- Slides: 18
Bowlby, Harlow, Ainsworth Attachment Theory
Attachment Theory l There is a deep emotional tie, almost a l l physical connection with a loved one This is vital throughout life John Bowlby, Harry Harlow, Mary Ainsworth Powerful Survival Impulse Contact Comfort Monkeys Several Attachment Styles Existed
Theories of Attachment l Psychoanalytical Theory l l l Freudian Oral, Breast Feeding Behavioral/Learning Theory l l Infants become attached to people who feed and meet their needs The primary caregiver becomes the source of reinforcement – the infant will do whatever necessary to get the caregiver’s attention (cry, smile, babble)
Harlow’s Monkey Study How important is feeding? • Harlow researched this question in 1959 • Critical Question: Would the monkeys become attached to the wire “mother” who feeds them or the soft, cloth mother?
Monkey Study Experimental Design Results?
How does this apply to human babies? à Babies who are deprived of physical touch and emotional attachment were much more likely to suffer physical, social, emotional, and intellectual difficulties à Orphanages, Hospitals, Fathers, Daycares
Mary Ainsworth l Mary Ainsworth researched the ideas of attachment by placing human infants into novel situations. l Strange Situation: Ainsworth observed the reactions of babies when their parents left for a short time and then returned
Mary Ainsworth: Strange Situation l Infants with secure attachments (about 60 percent of the participants) confidently explore the novel environment while the parents are present l distressed when parent leaves l seek contact with parent upon returning. l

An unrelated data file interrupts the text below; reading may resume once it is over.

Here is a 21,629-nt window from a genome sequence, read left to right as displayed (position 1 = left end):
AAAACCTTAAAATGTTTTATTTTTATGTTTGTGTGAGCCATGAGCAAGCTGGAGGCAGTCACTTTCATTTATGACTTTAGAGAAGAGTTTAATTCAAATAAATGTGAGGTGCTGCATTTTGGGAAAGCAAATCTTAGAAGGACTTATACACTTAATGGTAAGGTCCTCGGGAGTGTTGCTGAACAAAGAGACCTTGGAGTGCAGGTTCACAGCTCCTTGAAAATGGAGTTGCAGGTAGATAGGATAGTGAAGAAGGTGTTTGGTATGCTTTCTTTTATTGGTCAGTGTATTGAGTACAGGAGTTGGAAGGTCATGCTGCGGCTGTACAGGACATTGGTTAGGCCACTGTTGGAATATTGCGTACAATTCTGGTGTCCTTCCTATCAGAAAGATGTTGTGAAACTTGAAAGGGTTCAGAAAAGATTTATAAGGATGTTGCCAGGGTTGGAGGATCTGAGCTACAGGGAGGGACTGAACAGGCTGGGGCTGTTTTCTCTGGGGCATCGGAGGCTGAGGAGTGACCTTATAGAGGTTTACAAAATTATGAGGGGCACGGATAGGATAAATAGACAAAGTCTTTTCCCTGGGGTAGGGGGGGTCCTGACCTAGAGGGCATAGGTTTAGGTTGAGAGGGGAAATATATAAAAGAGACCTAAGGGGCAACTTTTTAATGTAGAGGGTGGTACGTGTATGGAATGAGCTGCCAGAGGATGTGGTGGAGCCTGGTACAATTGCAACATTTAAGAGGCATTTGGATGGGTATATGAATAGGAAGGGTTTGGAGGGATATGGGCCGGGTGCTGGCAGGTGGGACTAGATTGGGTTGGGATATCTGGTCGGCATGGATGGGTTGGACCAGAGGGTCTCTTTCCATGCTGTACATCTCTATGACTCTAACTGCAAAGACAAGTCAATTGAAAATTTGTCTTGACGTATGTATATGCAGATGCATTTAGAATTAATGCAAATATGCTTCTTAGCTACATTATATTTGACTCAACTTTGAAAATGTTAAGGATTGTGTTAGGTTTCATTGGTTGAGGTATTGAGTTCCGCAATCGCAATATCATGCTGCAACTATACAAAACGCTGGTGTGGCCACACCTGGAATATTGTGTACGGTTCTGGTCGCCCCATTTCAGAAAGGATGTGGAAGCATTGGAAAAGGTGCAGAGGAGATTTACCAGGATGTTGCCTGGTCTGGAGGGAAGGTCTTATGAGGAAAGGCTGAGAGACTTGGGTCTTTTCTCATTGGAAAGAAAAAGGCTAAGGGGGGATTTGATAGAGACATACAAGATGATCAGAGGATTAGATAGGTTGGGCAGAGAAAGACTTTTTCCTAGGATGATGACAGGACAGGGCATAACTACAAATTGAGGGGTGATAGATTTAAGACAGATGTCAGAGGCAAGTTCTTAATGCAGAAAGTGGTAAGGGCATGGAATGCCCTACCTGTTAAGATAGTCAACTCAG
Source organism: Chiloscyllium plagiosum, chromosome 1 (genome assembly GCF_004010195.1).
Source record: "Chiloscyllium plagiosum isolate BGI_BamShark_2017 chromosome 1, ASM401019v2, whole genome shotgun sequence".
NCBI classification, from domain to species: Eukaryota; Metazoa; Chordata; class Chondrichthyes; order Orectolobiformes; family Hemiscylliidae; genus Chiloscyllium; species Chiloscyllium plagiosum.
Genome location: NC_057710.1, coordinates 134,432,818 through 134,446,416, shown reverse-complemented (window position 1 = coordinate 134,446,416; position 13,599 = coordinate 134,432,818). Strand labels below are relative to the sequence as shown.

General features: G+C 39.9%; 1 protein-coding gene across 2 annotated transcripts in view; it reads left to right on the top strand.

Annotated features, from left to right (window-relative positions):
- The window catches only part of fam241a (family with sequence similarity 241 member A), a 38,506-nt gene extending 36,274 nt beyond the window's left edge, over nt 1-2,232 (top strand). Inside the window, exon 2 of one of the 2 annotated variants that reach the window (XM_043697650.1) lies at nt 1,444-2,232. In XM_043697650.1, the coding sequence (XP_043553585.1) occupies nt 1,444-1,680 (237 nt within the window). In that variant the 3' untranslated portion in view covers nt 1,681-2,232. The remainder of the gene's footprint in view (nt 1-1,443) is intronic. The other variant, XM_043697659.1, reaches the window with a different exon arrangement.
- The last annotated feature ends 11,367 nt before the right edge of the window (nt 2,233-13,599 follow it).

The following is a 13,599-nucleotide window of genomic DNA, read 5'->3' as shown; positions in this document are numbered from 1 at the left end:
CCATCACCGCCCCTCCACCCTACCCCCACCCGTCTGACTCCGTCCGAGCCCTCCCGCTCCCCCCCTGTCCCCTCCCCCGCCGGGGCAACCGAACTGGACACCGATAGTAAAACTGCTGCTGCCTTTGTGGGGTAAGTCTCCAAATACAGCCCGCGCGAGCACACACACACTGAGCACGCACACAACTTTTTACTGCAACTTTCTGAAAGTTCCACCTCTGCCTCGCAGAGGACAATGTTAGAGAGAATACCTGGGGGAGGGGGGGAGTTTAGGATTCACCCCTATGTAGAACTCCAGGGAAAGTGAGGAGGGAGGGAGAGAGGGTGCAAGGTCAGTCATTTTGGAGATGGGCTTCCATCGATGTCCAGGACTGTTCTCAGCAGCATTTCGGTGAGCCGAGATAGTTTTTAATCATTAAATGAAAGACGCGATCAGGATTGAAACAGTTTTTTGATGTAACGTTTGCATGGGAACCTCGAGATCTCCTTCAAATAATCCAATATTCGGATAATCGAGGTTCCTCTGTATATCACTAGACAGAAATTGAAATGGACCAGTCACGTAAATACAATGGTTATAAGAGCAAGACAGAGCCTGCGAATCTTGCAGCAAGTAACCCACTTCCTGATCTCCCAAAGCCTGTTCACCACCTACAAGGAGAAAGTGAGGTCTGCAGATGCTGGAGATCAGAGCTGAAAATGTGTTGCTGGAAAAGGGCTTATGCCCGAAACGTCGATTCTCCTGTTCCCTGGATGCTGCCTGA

Mary Ainsworth: Strange Situation l The other Infants expressed insecure attachments Avoidant / Ambivalent attachment l Less likely to explore novel environment l Cries loudly when mother leaves or seems indifferent to departure or when she returns. l Harlow’s Monkeys were terrified when artificial mothers were removed from environment. l
Attachment and Relationships l Early attachments form the foundation of our adult relationships l Secure Attachments l Trust, confidence, self reliance l Insecure l Attachments Jealousy, promiscuity, relationship insecurity
Critical Period for Attachment l Imprinting: A process by which certain animals form attachments during a critical period early in life (Konrad Lorenz) l Optimal shortly after birth when an organism’s exposure to certain stimuli produces proper development l Attachment: Mere-exposure/familiarity
Parental Patterns l Daumrind’s three main parenting styles l Authoritarian parenting l Permissive parenting l Authoritative parenting
Parenting Style Quiz l Authoritarian l 2, 3, 7, 9, 12, 16, 18, 25, 26, 29 l Permissive l 1, 6, 10, 13, 14, 17, 19, 21, 24, 28 l Authoritative l 4, 5, 8, 11, 15, 20, 22, 23, 27, 30
Group Discussion l What makes your parents choose a particular parenting style? l What factors are involved? l Do parents use the same style with ALL of the children in the household? Explain.
Authoritarian Parenting l Style of parenting marked by imposing rules and expecting obedience l Low in warmth l Discipline is strict and sometimes physical. l Communication high from parent to child and low from child to parent l Maturity expectations are high.
Permissive Parenting l Style of parenting marked by submitting to children’s desired, making few demands, and using little punishment l High in warmth but rarely discipline l Communication is low from parent to child but high from child to parent. l Expectations of maturity are low.
Authoritative Parenting l Style of parenting marked by making demands on the child, being responsive, setting and enforcing rules, and discussing the reason behind the rules l High in warmth with moderate discipline l High in communication and negotiating l Maturity expectations are moderate.